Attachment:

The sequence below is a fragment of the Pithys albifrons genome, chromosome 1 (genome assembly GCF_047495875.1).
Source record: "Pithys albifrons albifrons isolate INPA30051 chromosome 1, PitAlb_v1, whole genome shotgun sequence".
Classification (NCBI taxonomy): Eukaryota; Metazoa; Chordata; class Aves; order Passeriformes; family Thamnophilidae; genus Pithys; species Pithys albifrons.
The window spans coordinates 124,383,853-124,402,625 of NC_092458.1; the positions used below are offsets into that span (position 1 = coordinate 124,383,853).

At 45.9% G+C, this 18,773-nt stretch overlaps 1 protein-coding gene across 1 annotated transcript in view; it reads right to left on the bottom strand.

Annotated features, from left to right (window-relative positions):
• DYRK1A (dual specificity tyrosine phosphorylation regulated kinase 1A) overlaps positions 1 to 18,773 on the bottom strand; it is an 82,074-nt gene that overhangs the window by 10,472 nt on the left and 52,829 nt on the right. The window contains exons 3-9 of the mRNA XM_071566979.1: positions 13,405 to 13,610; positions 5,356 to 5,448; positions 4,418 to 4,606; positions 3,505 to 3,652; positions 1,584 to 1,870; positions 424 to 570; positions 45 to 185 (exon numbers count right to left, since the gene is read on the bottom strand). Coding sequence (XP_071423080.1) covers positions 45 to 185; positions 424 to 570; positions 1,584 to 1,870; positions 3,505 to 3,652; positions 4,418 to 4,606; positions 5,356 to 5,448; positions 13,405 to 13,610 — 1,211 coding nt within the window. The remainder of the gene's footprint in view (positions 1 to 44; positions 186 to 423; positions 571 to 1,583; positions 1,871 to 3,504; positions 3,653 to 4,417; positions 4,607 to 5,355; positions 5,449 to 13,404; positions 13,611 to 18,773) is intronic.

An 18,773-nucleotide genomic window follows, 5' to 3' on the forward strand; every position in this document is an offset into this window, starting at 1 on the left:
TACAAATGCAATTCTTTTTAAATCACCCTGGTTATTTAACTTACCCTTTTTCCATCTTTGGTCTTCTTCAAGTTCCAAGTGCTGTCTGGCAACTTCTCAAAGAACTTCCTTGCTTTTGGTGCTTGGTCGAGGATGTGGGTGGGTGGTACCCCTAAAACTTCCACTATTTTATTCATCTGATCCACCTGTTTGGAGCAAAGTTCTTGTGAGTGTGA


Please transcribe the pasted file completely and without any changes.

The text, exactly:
The sequence below is a fragment of the Pithys albifrons genome, chromosome 1 (genome assembly GCF_047495875.1).
Source record: "Pithys albifrons albifrons isolate INPA30051 chromosome 1, PitAlb_v1, whole genome shotgun sequence".
Classification (NCBI taxonomy): Eukaryota; Metazoa; Chordata; class Aves; order Passeriformes; family Thamnophilidae; genus Pithys; species Pithys albifrons.
The window spans coordinates 124,383,853-124,402,625 of NC_092458.1; the positions used below are offsets into that span (position 1 = coordinate 124,383,853).

At 45.9% G+C, this 18,773-nt stretch overlaps 1 protein-coding gene across 1 annotated transcript in view; it reads right to left on the bottom strand.

Annotated features, from left to right (window-relative positions):
• DYRK1A (dual specificity tyrosine phosphorylation regulated kinase 1A) overlaps positions 1 to 18,773 on the bottom strand; it is an 82,074-nt gene that overhangs the window by 10,472 nt on the left and 52,829 nt on the right. The window contains exons 3-9 of the mRNA XM_071566979.1: positions 13,405 to 13,610; positions 5,356 to 5,448; positions 4,418 to 4,606; positions 3,505 to 3,652; positions 1,584 to 1,870; positions 424 to 570; positions 45 to 185 (exon numbers count right to left, since the gene is read on the bottom strand). Coding sequence (XP_071423080.1) covers positions 45 to 185; positions 424 to 570; positions 1,584 to 1,870; positions 3,505 to 3,652; positions 4,418 to 4,606; positions 5,356 to 5,448; positions 13,405 to 13,610 — 1,211 coding nt within the window. The remainder of the gene's footprint in view (positions 1 to 44; positions 186 to 423; positions 571 to 1,583; positions 1,871 to 3,504; positions 3,653 to 4,417; positions 4,607 to 5,355; positions 5,449 to 13,404; positions 13,611 to 18,773) is intronic.

An 18,773-nucleotide genomic window follows, 5' to 3' on the forward strand; every position in this document is an offset into this window, starting at 1 on the left:
TACAAATGCAATTCTTTTTAAATCACCCTGGTTATTTAACTTACCCTTTTTCCATCTTTGGTCTTCTTCAAGTTCCAAGTGCTGTCTGGCAACTTCTCAAAGAACTTCCTTGCTTTTGGTGCTTGGTCGAGGATGTGGGTGGGTGGTACCCCTAAAACTTCCACTATTTTATTCATCTGATCCACCTGTTTGGAGCAAAGTTCTTGTGAGTGTGA